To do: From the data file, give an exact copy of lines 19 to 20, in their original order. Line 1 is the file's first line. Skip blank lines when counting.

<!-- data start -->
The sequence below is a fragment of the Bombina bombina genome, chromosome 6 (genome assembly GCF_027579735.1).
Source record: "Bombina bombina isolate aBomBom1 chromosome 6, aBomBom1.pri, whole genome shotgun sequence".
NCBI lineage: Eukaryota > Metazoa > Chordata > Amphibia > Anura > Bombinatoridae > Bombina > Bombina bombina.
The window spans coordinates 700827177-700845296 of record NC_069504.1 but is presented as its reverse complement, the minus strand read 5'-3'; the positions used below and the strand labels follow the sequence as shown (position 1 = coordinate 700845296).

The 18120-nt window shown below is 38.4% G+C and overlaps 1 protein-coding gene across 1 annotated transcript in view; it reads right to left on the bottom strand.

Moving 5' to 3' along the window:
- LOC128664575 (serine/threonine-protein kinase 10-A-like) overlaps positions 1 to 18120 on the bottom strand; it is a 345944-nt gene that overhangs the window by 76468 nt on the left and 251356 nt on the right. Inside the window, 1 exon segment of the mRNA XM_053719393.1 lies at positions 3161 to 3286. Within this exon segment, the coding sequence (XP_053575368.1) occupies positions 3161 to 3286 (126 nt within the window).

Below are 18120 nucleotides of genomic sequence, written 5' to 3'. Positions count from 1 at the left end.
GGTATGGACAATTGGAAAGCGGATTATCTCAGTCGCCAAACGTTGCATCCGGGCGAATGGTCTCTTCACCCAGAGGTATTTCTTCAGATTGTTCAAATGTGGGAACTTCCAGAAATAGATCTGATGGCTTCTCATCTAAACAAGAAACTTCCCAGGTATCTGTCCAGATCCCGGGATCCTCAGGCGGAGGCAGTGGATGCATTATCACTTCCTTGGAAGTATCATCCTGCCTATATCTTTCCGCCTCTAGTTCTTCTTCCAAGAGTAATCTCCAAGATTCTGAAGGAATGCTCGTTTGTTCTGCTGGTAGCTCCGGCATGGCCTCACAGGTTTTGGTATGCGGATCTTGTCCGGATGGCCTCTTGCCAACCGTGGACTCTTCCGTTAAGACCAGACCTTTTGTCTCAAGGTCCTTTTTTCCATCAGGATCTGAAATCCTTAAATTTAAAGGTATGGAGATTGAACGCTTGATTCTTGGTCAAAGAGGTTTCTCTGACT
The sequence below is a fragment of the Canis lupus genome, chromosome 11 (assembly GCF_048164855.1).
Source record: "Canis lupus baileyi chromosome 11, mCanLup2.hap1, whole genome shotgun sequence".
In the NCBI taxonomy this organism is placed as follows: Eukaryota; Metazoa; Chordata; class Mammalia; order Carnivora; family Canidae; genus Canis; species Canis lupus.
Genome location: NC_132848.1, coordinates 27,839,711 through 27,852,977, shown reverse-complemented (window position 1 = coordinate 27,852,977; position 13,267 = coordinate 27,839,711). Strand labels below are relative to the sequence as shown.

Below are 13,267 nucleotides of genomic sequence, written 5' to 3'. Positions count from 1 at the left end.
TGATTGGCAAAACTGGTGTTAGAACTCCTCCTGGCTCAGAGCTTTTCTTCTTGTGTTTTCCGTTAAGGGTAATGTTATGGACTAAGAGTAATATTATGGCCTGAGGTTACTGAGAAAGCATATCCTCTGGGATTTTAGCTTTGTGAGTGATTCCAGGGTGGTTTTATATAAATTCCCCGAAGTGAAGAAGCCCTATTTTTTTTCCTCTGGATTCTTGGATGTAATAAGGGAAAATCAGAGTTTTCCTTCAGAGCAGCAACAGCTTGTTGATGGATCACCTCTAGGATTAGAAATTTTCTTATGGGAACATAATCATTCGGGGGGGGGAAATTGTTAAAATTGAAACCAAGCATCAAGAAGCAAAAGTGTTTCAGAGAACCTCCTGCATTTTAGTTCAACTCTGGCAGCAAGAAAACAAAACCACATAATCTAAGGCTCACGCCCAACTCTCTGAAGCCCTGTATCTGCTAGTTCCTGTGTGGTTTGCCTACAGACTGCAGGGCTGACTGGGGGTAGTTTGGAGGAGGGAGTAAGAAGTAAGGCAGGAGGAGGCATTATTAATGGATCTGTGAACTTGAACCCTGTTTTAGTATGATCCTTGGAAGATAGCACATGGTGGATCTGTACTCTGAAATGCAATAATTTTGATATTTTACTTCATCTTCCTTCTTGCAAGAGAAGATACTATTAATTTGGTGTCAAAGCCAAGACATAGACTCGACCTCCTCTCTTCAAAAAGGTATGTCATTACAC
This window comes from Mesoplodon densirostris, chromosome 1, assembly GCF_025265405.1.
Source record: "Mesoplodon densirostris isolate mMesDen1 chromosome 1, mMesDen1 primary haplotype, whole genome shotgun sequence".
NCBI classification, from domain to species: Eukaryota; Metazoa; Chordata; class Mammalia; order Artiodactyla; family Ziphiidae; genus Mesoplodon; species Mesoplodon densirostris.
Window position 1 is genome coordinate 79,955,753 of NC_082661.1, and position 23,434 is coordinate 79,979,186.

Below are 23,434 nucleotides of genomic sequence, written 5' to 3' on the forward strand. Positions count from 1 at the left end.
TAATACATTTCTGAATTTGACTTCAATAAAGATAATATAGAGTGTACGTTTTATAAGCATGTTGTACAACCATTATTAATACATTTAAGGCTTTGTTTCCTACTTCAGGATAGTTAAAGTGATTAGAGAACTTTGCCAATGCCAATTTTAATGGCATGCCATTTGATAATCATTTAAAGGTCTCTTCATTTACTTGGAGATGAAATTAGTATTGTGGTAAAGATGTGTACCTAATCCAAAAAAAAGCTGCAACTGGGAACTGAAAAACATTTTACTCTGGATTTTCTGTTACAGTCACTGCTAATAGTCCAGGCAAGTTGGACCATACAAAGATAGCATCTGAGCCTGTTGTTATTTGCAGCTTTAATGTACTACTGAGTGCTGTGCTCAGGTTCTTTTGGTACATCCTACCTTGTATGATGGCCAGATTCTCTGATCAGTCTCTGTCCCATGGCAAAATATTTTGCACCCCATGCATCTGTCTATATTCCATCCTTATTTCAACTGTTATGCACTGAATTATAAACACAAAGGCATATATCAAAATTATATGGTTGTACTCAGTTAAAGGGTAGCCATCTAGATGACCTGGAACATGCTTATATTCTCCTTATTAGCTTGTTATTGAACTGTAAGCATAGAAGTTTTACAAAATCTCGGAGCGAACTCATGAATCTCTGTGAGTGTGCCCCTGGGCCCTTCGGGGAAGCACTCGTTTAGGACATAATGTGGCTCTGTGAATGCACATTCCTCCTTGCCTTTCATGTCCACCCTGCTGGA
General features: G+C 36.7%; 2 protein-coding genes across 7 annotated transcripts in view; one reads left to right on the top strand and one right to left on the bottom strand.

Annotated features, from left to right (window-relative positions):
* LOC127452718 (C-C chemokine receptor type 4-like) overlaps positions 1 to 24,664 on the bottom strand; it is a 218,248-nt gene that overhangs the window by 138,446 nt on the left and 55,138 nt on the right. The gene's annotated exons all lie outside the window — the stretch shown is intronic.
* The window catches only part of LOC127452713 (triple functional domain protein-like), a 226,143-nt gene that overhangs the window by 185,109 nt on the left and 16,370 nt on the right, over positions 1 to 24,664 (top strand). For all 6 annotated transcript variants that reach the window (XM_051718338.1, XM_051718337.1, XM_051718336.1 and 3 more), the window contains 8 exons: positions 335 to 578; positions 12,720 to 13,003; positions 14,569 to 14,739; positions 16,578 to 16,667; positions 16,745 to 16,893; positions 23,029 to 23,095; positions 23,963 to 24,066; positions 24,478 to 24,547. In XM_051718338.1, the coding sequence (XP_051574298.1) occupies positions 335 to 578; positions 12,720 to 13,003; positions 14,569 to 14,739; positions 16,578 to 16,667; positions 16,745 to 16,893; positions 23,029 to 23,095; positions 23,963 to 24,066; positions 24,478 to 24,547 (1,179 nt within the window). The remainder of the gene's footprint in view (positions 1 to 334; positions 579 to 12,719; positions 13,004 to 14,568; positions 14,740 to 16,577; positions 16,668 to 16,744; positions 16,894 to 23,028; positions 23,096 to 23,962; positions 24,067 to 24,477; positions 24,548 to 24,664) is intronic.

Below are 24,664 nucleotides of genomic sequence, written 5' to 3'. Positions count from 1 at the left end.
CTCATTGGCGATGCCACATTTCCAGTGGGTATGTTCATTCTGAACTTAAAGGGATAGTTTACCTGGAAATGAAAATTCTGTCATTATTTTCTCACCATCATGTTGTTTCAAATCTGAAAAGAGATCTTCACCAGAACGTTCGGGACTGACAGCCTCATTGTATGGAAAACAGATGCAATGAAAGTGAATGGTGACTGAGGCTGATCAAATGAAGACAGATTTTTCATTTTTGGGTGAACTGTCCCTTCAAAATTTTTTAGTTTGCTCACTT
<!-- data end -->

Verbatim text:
Window position 1 is genome coordinate 79,955,753 of NC_082661.1, and position 23,434 is coordinate 79,979,186.

Below are 23,434 nucleotides of genomic sequence, written 5' to 3' on the forward strand. Positions count from 1 at the left end.